While the LX5, with its updated sensor and image processing, has made some strides in noise suppression over the LX3, the in-camera processing and JPEG compression for low-light shots still leaves something to be desired. Note the yellow splotches on the text at sensitivities as low as ISO 80; interestingly, it looks like the system might be optimized for ISO 200, as that delivers the best results. Processing raw files of the same images, however, allowed for relatively clean and usable images up to ISO 800.
Photo by: Matthew Fitzgerald/CNET
/ Caption by:Lori Grunin
Though it uses a different sensor, the LX5 displays some of the same edge artifacts as Panasonic's Micro Four Thirds cameras--see how crunchy the JPEG version looks? (That indicates it's not a sensor issue, but a processing and compression problem.) But the raw version can yield extremely nice results.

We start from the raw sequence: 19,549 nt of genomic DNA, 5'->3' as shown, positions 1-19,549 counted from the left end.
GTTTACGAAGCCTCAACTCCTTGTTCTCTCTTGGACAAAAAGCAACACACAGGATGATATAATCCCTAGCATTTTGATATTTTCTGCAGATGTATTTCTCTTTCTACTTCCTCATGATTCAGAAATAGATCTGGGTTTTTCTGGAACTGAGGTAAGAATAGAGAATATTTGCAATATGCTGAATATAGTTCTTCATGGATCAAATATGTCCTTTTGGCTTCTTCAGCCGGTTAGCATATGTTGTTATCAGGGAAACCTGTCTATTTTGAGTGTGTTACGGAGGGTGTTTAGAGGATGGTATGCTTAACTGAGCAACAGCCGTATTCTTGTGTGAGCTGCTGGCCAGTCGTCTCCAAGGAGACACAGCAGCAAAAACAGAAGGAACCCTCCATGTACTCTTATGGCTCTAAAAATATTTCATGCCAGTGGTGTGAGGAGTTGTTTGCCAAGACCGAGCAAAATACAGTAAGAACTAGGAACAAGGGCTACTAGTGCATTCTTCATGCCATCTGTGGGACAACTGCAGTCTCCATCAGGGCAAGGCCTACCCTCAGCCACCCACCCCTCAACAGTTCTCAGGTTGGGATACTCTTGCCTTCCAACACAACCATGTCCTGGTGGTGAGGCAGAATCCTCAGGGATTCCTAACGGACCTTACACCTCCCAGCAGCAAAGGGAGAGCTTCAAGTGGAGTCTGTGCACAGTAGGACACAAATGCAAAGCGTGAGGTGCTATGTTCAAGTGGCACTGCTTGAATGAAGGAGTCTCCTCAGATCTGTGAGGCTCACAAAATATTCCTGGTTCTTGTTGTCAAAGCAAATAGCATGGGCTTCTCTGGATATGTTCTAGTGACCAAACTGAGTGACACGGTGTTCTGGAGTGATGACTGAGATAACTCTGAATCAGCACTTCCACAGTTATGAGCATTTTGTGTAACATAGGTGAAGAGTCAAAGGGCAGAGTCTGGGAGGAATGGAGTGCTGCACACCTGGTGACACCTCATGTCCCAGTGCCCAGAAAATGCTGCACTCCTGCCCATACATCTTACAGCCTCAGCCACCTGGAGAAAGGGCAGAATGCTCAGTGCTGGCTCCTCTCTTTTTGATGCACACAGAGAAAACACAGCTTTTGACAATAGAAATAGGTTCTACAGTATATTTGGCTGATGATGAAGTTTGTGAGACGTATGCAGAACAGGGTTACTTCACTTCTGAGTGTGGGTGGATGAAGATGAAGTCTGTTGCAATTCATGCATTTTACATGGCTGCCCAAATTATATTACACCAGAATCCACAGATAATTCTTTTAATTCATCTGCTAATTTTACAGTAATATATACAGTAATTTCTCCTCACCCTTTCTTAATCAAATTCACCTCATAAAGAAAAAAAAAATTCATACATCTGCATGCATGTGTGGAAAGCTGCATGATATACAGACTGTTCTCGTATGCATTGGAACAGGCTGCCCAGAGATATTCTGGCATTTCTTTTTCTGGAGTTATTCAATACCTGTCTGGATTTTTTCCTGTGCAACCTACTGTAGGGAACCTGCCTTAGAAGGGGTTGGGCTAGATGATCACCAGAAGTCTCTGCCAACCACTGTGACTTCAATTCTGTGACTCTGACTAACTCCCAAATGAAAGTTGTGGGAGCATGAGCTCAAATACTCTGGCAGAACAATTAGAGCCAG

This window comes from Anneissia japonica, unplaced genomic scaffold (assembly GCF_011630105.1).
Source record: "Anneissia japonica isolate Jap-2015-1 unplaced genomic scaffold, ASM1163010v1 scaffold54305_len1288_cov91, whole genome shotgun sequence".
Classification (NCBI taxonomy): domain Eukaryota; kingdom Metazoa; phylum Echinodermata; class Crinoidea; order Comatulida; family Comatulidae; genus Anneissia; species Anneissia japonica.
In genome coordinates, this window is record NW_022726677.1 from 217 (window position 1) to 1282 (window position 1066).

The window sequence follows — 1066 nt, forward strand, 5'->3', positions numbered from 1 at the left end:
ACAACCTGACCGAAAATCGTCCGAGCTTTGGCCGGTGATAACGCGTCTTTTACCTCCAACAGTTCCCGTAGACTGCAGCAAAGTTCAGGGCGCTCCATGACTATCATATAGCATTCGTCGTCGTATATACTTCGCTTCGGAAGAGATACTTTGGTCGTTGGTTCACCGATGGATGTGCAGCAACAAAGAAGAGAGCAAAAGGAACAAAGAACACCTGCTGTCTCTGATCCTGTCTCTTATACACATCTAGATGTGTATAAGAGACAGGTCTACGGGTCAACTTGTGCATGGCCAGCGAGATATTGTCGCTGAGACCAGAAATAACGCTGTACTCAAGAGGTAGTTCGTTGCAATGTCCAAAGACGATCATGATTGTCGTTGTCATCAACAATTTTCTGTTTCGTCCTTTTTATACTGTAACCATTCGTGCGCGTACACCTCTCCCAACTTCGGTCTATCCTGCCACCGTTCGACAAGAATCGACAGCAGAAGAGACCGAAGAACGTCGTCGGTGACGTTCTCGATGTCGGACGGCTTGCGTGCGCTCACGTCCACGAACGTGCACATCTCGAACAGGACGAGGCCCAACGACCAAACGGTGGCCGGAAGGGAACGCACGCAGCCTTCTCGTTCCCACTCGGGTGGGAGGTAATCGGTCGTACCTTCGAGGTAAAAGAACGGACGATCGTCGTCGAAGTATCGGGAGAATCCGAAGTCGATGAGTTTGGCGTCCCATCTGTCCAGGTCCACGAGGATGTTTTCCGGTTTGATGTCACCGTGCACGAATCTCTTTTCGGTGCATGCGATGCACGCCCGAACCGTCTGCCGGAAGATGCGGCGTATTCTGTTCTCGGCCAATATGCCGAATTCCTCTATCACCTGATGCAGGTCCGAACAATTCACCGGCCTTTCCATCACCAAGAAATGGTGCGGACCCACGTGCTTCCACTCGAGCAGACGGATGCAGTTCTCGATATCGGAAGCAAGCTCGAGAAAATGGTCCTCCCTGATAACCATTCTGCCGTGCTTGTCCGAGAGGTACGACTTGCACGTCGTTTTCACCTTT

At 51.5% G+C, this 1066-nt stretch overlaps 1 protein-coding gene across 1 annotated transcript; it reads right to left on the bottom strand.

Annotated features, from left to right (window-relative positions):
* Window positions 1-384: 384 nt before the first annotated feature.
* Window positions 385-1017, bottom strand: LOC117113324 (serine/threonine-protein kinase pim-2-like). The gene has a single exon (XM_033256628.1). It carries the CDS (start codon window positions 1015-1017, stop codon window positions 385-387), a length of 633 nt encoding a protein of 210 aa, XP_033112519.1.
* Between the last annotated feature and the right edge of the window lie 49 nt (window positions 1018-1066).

There's some asymmetrical distortion at the camera's widest 24mm-equivalent, but not a lot given the focal length. If the camera is performing automatic distortion control then it's built into the raw processing, too; the distortion in the raw and JPEG versions of this shot was identical.
The color accuracy, even in the default Standard color mode, is very good--with the exception of that orange flower in the upper right, which no camera seems to be able to reproduce. The saturation is pushed a tad farther than I like, though. Still the images are quite pleasing.